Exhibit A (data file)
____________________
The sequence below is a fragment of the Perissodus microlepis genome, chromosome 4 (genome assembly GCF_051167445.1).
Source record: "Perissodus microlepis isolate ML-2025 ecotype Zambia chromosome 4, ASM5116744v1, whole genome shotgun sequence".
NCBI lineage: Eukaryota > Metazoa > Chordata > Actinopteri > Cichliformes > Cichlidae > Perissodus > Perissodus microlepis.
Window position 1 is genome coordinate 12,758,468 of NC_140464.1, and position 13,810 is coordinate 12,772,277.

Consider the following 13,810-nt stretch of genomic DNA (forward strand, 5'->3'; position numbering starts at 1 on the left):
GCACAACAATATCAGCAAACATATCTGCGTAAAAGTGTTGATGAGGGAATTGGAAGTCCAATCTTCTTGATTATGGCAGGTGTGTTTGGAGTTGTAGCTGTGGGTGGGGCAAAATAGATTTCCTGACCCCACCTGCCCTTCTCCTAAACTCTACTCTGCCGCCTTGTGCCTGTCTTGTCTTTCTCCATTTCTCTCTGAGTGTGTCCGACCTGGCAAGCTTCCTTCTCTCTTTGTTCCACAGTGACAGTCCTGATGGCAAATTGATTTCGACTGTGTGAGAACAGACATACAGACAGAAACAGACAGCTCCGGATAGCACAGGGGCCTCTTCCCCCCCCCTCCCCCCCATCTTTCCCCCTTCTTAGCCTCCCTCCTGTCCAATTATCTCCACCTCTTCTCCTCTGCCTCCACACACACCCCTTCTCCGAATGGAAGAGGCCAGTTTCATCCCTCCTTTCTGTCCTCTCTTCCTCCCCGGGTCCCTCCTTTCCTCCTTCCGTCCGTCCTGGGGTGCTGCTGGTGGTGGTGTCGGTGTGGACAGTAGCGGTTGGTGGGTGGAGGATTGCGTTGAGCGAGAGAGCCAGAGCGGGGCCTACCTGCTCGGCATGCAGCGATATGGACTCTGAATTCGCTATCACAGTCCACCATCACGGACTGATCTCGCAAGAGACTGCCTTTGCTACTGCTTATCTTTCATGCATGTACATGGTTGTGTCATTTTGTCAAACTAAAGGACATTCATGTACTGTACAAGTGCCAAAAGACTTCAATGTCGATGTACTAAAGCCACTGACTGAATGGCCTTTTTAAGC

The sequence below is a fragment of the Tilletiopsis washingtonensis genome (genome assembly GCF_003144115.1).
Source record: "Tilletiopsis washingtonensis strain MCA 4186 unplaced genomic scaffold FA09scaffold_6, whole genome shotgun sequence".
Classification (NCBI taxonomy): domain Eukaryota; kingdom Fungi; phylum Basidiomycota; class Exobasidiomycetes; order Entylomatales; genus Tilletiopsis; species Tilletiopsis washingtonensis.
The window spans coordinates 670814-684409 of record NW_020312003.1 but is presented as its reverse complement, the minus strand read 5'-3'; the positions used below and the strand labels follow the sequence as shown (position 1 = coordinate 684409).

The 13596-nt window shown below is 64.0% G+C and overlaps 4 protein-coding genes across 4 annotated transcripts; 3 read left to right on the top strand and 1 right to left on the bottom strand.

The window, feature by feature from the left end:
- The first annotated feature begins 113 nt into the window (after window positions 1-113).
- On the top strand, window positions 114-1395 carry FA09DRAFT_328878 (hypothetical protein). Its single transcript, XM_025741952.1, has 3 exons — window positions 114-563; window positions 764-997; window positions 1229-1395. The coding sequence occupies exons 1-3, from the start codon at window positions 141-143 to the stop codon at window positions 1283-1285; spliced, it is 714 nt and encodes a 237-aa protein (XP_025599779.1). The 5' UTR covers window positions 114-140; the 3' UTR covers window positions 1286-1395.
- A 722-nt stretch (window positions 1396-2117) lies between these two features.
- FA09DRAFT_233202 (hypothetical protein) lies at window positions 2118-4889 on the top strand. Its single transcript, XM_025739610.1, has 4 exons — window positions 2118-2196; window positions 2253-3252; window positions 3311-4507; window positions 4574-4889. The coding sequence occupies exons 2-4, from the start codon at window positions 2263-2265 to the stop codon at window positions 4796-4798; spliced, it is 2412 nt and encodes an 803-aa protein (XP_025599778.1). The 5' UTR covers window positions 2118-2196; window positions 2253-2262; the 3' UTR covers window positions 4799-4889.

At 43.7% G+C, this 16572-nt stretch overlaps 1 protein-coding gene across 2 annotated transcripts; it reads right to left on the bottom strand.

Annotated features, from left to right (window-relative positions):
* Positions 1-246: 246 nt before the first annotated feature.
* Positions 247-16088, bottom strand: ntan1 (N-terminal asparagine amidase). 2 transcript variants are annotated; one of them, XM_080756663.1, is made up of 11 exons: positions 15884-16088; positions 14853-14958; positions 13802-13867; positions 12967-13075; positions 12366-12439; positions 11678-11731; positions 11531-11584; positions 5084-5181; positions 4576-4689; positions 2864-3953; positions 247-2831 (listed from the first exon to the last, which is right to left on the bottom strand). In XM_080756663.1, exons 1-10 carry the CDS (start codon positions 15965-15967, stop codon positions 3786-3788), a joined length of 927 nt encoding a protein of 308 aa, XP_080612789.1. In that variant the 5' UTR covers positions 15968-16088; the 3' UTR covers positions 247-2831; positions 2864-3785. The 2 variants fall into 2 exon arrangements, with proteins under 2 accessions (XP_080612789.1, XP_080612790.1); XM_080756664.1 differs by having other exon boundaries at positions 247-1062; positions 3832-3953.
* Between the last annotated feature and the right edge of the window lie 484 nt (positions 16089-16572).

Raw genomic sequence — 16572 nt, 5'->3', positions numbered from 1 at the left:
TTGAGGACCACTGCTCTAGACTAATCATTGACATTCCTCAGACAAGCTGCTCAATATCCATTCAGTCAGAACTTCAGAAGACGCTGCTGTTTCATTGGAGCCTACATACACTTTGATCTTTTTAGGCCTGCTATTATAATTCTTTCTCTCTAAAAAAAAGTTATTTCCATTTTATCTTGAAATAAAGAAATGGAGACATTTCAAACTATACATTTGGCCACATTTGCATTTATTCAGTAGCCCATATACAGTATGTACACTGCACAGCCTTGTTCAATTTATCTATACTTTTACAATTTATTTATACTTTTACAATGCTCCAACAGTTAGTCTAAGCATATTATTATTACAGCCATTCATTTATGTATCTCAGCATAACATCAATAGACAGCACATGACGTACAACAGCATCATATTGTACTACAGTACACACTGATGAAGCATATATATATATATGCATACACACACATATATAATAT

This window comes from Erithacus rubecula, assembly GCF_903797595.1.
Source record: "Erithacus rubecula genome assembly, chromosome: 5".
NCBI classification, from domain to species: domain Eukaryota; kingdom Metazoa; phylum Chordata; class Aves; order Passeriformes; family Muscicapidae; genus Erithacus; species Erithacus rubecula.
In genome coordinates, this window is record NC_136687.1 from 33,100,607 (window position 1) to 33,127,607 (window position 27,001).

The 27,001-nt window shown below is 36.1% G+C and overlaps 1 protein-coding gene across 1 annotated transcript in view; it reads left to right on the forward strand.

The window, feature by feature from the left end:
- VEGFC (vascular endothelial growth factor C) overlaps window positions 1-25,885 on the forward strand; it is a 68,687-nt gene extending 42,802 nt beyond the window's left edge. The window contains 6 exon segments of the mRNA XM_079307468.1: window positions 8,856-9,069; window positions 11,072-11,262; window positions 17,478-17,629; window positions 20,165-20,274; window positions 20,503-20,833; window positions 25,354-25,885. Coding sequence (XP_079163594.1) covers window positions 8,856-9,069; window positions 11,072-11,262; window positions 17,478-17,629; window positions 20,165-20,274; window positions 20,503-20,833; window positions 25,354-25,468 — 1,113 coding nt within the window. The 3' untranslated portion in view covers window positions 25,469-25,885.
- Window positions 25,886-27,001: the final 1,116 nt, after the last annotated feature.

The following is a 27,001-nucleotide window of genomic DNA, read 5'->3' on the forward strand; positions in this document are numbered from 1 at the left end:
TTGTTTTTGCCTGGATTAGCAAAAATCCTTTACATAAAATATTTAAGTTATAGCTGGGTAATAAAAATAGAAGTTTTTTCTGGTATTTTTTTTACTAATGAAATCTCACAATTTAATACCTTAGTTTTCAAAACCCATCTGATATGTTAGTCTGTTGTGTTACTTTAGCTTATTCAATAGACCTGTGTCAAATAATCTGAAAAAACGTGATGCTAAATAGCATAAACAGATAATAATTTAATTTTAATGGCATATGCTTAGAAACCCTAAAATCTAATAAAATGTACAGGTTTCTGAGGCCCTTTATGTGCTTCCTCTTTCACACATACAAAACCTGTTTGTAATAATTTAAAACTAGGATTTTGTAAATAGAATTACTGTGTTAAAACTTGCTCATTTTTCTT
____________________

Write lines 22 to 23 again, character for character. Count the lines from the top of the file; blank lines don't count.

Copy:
Raw genomic sequence — 16572 nt, 5'->3', positions numbered from 1 at the left:
TTGAGGACCACTGCTCTAGACTAATCATTGACATTCCTCAGACAAGCTGCTCAATATCCATTCAGTCAGAACTTCAGAAGACGCTGCTGTTTCATTGGAGCCTACATACACTTTGATCTTTTTAGGCCTGCTATTATAATTCTTTCTCTCTAAAAAAAAGTTATTTCCATTTTATCTTGAAATAAAGAAATGGAGACATTTCAAACTATACATTTGGCCACATTTGCATTTATTCAGTAGCCCATATACAGTATGTACACTGCACAGCCTTGTTCAATTTATCTATACTTTTACAATTTATTTATACTTTTACAATGCTCCAACAGTTAGTCTAAGCATATTATTATTACAGCCATTCATTTATGTATCTCAGCATAACATCAATAGACAGCACATGACGTACAACAGCATCATATTGTACTACAGTACACACTGATGAAGCATATATATATATATGCATACACACACATATATAATAT